Six months into marketing year 2017-18 (June to May), total U.S. export sales of 19.5 million metric tons (mmt) are 8% behind last year’s pace, according to the U.S. Department of Agriculture’s export sales data through Jan. 4. However, the estimated total value of U.S. wheat export sales is 4% greater than last year on the same date at $4.72 billion. This is due to slightly higher export prices, according to the USDA data and U.S. Wheat Associates (USW) price report data.
Stephanie Bryant-Erdmann, USW market analyst, said a deeper analysis of USDA data shows that total sales to six of the top 10 U.S. export markets in 2016-17 are ahead of last year’s pace, demonstrating strong demand for U.S. wheat. Sales of soft red winter (SRW) and soft white (SW) wheat are both ahead of last year’s pace. USDA projects that total 2017-18 exports will fall slightly to 26.5 mmt, which, if realized, would be 8% below 2016-17 but 1% above the five-year average pace.
USDA reported year-to-date exports of hard red winter (HRW) wheat at 7.79 mmt, down 10% from the prior year. Still, 2017-18 export sales are 10% ahead of the five-year average due to competitive prices for medium-protein HRW and the good overall quality of this year’s crop. The estimated value of year-to-date HRW export sales is 6% above 2016-17 due to a 14% increase in the average U.S. HRW freight-on-board (FOB) price that is supported by the increased premiums for higher-protein HRW wheat.
According to Bryant-Erdmann, Mexico is currently the number-one purchaser of HRW wheat. As of Jan. 4, HRW sales to Mexico totaled 1.58 mmt, up 28% from last year’s pace. Sales to Indonesia are also up 28% year over year to 430,000 mt. HRW wheat purchases by Algeria totaled 456,000 mt, more than double last year’s sales on this date. To date, HRW sales to Venezuela totaling 120,000 mt are nearly four times greater than the 2016-17 pace.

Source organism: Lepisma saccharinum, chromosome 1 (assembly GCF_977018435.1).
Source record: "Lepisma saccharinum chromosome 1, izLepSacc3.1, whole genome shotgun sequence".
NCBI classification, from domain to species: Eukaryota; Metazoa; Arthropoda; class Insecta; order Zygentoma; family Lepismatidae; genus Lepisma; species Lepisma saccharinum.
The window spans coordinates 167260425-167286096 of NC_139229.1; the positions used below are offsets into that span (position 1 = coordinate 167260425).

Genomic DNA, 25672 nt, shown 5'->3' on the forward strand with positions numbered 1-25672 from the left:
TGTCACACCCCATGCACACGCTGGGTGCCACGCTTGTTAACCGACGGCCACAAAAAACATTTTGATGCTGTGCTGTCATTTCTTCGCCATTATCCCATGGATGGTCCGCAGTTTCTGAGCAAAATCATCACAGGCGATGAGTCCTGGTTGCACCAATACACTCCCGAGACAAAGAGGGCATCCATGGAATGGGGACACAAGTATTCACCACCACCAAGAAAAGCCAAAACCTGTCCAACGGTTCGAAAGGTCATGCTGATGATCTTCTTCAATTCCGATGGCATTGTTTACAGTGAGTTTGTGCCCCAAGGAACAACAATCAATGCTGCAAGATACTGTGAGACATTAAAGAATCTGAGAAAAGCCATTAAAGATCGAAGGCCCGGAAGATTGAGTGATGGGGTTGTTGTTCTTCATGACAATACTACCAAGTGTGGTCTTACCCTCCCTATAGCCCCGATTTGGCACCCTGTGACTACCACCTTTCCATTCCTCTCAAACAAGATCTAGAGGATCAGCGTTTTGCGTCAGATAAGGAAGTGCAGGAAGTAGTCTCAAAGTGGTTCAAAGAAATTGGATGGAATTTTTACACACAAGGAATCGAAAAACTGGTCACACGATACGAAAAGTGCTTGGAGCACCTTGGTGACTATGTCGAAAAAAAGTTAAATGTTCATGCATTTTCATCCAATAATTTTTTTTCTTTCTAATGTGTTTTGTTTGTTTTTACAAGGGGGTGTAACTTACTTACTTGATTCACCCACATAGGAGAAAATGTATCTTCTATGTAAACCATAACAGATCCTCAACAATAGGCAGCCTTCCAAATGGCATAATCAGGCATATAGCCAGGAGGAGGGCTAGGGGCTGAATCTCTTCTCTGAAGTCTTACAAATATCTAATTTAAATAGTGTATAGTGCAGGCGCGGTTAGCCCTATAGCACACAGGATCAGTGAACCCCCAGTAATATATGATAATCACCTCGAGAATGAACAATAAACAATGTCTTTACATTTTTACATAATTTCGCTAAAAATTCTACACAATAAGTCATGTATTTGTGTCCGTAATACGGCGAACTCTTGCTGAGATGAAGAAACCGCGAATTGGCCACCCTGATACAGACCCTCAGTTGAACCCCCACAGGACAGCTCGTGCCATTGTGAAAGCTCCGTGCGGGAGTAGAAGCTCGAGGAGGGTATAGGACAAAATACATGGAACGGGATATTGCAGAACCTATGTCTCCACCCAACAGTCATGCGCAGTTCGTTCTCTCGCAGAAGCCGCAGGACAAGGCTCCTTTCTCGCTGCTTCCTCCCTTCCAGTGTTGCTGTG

Both export sales volume and value of SRW wheat for 2017-18 are up due to the excellent quality of this year’s crop and relatively competitive pricing. Export sales are up 7% year over year to 2.02 mmt, boosting the estimated export sales value to $400 million, or 12% more so far this year. As of Jan. 4, total sales to 11 of the top 20 U.S. SRW wheat export markets from 2016-17 are higher than last year. Sales to Colombia are 12% ahead of 2016-17, at 198,000 mt. Nigerian SRW purchases totaled 234,000 mt, up 12% from last year. Sales to other Central and South American countries, including Brazil, Peru, Panama, Venezuela and El Salvador, are also ahead of the 2016-17 pace, Bryant-Erdmann noted.
Hard red spring (HRS) wheat sales of 5.15 mmt are down 25% for the year and are 7% below the five-year average. Higher prices due to smaller 2017-18 production have slowed HRS exports thus far in 2017-18, but global demand for HRS wheat is strong. Year to date in 2017-18, the average FOB price of HRS wheat is $293/mt ($7.97/bu.), compared to $241/mt ($6.55/bu.) in 2016-17, according to USW price report data. As of Jan. 4, buyers in Japan purchased 878,000 mt, up 20% from 2016-17. Sales to Taiwan of 518,000 mt are up 17% from last year’s sales on the same date. The Philippines continues to import the largest volume of HRS wheat, although at a 6% slower pace so far.
As of Jan. 4, Bryant-Erdmann reported that exports of soft white wheat are up 22% year over year at 4.30 mmt. That is 28% greater than the five-year average. Sales to the top 10 soft white wheat customers are ahead of last year’s pace, supporting an estimated export value of $896 million, up 25% from the prior year. Philippine millers purchased 946,000 mt, up 16% compared to last year’s sales on the same date. Sales to South Korea are up 43% to 674,000 mt. Sales to China, Thailand and Indonesia are also up. Year to date, Indonesia has purchased 515,000 mt, compared to total 2016-17 purchases of 270,000 mt. Sales to Thailand are up 18% year over year to 217,000 mt. China's purchases of 306,000 mt of soft white wheat are already greater than 2016-17 total.
Year-to-date durum exports totaled 272,000 mt, down 32% from the same time last year and below the five-year average, with tighter supplies and resulting higher prices. The average export price for U.S. durum is up 5% over last year at this time, according to USW data. To date, Bryant-Erdman said Nigeria, the European Union, Algeria and Guatemala are the top durum buyers. A significant portion of first-quarter 2017-18 sales is considered “sales to unknown designations.”